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Reconciling work and family life involves two key goals for both individuals and society: being able to work, to earn an income while participating in the most important social activity of modern life, and providing the best care and nurturing for one's own children. These aspirations need not be mutually exclusive. A failure to balance work and care commitments has implications for either labour force or family decisions - or for both. Parents - or would-be parents - may decide to delay having children, have fewer than they really want, or not have children at all. Or they may change their labour market behaviour. Some who are out of the labour market, either short or long term, prefer to look after their children full-time, regardless of employment opportunities. But others would like to work, or work more - but cannot because they cannot get the child care services they need in order to continue their careers. Still others work longer than they want, putting their family under strain, in some cases resulting in broken relationships or young people being neglected or poorly raised.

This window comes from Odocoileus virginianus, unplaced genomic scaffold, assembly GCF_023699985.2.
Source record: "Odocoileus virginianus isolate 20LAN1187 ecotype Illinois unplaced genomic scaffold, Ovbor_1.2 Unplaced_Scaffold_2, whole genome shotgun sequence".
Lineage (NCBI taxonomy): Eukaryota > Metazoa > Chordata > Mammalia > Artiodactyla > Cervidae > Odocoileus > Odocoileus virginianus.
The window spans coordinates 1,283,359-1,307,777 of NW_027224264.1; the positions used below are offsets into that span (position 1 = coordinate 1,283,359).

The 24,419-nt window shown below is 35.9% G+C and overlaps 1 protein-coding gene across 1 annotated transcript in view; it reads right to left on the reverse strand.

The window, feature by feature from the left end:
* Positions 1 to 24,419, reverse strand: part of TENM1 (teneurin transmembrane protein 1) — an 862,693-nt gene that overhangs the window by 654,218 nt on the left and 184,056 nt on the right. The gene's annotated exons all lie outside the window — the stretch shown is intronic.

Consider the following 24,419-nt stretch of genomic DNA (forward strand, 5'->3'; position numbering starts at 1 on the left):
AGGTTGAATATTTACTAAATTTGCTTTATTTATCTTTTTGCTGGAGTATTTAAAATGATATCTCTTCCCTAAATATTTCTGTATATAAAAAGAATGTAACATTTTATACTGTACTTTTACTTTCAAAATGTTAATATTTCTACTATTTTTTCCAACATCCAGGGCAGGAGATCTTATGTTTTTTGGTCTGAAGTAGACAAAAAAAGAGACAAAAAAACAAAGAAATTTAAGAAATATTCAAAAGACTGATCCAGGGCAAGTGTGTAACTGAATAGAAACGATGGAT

This volume looks at the challenges parents of young children confront when trying to square their work and care commitments, and the implications for social and labour market trends. In deciding how to balance work and family life, parents face a great many issues: their preference for providing parental care; formal and informal child care; family income in- and out- of work; their access to family-friendly workplace arrangements and child-related leave programmes. This first OECD review of the reconciliation of work and family life considers the current mix of family-friendly policies in Australia, Denmark, and the Netherlands and explores how this policy balance contributes to different labour market and other societal outcomes in these three countries.